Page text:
You don't say how big your cam is so no way to guess what it will take to move it. Servo City makes some large servo based cam mounts. There are large powerful servos available that could move most cams. That being said, have you done any simple testing to see if what you are trying to do is reasonable? The golf tourniments have the high end equipment to follow balls in flight and make it seem simple. One simple test would be to try to track the action only by using the cam video without any other visual references (cover your head with a towel so you can only see the video display). Some time back I made a joystick setup to control my servo based pan/tilt web cam. The cam moved quickly, but tracking anything moving fast just looking at the video from the cam is more difficult than it would seem.
Google forum search: Use Google Advanced Search and use Http://forum.arduino.cc/index in the "site or domain:" box.

CaptRR


You don't say how big your cam is so no way to guess what it will take to move it. Servo City makes some large servo based cam mounts. There are large powerful servos available that could move most cams. That being said, have you done any simple testing to see if what you are trying to do is reasonable? The golf tourniments have the high end equipment to follow balls in flight and make it seem simple. One simple test would be to try to track the action only by using the cam video without any other visual references (cover your head with a towel so you can only see the video display). Some time back I made a joystick setup to control my servo based pan/tilt web cam. The cam moved quickly, but tracking anything moving fast just looking at the video from the cam is more difficult than it would seem.


You bring up some good points.  I can say I do think its possible since I have had to run the camera myself a few times, and had to move it to follow the ball, while looking at a completely different screen (I also run the switcher, and stat program, and do color commentary).  Its another reason I didn't want to use a joystick, since following the ball is as much feel as movement.  I.e.  When you hear the crack of the bat (which we can hear with our audio equipment) automatically start moving the camera in the expected direction.  Using the camera zoomed out helps this, and usually we zoom in only once we got a clear indication where the ball will go.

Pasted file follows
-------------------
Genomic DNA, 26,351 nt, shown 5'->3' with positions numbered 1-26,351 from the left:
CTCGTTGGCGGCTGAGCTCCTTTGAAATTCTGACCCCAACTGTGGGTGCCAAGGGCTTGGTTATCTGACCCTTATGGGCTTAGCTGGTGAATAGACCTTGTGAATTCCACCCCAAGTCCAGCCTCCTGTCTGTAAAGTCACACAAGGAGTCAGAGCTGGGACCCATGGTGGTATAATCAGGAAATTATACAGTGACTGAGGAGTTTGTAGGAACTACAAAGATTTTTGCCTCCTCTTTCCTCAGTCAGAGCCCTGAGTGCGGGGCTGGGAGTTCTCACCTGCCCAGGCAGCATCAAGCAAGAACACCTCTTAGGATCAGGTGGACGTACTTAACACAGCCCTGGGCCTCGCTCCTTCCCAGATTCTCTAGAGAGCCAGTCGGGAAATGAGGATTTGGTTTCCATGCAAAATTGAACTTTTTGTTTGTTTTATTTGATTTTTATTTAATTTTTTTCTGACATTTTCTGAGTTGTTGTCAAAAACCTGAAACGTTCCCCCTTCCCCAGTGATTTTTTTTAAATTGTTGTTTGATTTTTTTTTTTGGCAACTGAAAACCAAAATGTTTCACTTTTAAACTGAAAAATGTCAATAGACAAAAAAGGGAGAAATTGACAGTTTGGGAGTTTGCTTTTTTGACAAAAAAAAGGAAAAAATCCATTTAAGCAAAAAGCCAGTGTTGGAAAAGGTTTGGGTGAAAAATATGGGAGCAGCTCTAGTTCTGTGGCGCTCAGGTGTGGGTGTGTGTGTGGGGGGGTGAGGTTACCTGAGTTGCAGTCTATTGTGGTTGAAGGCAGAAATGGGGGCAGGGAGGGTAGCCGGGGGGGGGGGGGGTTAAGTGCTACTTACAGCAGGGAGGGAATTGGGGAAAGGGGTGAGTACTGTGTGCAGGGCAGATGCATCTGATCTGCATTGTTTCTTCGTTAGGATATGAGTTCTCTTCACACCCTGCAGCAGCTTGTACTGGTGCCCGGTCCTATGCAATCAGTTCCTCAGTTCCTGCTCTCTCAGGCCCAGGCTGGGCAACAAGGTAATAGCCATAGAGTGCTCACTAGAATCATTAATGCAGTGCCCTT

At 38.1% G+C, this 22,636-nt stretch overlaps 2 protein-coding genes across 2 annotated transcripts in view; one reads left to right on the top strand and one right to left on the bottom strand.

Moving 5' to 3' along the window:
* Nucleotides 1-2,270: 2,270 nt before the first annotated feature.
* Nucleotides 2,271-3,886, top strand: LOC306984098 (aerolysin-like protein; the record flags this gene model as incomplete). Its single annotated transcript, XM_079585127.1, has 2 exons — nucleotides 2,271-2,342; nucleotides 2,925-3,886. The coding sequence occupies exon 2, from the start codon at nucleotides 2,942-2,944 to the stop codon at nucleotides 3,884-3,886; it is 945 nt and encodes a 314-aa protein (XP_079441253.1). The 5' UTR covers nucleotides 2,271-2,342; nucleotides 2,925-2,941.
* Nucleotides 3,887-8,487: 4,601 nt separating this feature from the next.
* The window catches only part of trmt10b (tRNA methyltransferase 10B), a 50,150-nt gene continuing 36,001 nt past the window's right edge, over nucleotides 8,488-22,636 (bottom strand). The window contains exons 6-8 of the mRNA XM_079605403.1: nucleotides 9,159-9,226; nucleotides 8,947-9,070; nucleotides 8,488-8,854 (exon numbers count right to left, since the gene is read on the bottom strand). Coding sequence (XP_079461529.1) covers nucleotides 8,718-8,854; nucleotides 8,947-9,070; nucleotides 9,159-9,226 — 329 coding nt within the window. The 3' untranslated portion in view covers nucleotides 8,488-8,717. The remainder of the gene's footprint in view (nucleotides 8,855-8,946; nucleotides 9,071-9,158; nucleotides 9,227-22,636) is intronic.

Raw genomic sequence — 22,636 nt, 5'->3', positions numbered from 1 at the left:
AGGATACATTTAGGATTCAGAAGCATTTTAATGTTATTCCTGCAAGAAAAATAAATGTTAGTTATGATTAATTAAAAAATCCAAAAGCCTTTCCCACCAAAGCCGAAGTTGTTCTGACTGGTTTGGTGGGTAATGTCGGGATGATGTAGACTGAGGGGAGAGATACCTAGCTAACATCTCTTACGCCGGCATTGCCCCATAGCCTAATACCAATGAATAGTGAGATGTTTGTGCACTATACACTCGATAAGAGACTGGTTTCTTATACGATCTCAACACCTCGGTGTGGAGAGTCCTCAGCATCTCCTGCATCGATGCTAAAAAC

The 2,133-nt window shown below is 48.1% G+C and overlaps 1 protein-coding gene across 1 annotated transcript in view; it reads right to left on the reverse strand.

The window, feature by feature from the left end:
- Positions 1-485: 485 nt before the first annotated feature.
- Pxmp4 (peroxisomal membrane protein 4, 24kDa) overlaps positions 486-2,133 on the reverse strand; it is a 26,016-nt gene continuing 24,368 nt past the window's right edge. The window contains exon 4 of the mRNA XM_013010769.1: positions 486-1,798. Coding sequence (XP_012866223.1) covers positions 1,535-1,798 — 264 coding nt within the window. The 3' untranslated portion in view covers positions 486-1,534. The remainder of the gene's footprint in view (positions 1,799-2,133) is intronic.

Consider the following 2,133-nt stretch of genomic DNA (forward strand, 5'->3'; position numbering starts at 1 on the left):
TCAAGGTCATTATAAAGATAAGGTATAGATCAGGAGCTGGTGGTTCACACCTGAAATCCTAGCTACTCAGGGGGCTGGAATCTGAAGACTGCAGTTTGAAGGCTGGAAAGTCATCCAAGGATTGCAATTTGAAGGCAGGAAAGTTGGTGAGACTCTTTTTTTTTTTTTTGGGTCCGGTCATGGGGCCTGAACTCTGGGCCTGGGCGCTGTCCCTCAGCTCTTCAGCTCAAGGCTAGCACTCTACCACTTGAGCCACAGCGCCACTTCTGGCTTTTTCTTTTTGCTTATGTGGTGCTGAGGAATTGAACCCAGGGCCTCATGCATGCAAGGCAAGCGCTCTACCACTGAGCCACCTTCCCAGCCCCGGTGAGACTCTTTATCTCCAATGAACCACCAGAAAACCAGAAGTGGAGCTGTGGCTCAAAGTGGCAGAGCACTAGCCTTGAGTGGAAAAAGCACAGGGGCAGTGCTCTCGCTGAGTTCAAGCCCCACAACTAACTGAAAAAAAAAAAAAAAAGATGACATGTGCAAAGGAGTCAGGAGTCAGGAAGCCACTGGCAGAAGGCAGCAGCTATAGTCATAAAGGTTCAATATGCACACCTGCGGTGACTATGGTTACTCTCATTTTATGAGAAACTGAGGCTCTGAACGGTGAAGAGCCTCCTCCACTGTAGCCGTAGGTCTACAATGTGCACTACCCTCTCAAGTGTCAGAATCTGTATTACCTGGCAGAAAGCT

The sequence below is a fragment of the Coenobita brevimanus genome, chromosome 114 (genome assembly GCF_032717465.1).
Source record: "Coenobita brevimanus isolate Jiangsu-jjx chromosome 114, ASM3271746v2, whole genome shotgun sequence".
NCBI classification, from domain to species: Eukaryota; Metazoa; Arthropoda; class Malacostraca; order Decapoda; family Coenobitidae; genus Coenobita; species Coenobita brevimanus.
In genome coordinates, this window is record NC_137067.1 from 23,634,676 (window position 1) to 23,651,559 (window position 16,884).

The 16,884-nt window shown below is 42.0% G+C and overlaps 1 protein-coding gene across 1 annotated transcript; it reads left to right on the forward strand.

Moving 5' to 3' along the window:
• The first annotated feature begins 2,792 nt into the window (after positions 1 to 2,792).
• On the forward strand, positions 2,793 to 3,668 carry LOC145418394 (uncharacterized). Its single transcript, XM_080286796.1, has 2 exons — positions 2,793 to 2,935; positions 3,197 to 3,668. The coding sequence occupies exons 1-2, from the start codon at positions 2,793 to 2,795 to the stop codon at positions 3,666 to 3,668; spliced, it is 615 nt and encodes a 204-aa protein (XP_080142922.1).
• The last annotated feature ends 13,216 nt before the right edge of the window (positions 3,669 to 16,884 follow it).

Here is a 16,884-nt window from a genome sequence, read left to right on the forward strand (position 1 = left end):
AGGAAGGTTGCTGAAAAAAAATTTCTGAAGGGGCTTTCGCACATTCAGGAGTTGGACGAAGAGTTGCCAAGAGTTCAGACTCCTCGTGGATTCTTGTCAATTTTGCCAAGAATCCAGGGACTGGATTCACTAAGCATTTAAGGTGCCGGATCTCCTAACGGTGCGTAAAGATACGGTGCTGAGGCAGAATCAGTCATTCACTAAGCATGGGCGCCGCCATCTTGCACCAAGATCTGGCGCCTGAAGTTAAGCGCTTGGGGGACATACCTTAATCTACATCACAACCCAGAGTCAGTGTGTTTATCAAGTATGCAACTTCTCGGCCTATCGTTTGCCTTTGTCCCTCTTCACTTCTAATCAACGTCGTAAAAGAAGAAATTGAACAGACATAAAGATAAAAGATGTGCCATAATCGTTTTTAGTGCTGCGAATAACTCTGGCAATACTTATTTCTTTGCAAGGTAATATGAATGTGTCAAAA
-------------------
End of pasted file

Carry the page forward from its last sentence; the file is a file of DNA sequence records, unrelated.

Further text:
You also make a great point about golf, but we have done golf, as well.  Golf balls are allot harder to track with a camera.  They are smaller, often further away, and worse of all once they get in the air, their is no frame of reference, no one to look to see where the ball is going.  In baseball, or football if worse comes to worse you can always zoom out, and look at where everyone is looking and point the camera their :)

The camera itself doesn't weigh much, only about a 1.5 - 2 lbs.

Those mounts you mentioned from servo world, interest me greatly.  In fact they look almost perfect, as long as the speed can keep up, again, were not talking about super speed here, and the further away things are the less speed the camera mount really needs.  In fact the only time you really need allot of speed is when the ball is passing very close to the camera or crossing it view at 90 degrees.

Udo Klein

Quote

I can't even conceive how to do blob tracking, it may beyond my current skill level.


The best approach is to not do it on your own. Instead rely on solutions that already work, e.g. http://en.wikipedia.org/wiki/OpenCV.
Check out my experiments http://blog.blinkenlight.net

CaptRR


Quote

I can't even conceive how to do blob tracking, it may beyond my current skill level.


The best approach is to not do it on your own. Instead rely on solutions that already work, e.g. http://en.wikipedia.org/wiki/OpenCV.


I have to admit it would definitely be high on the cool scale to lock onto a players helmet and have the camera follow him wherever he goes.  Still I I think I will take this once step at a time.  The the camera remote control working fist, the play around with adding cool things to it later.

Go Up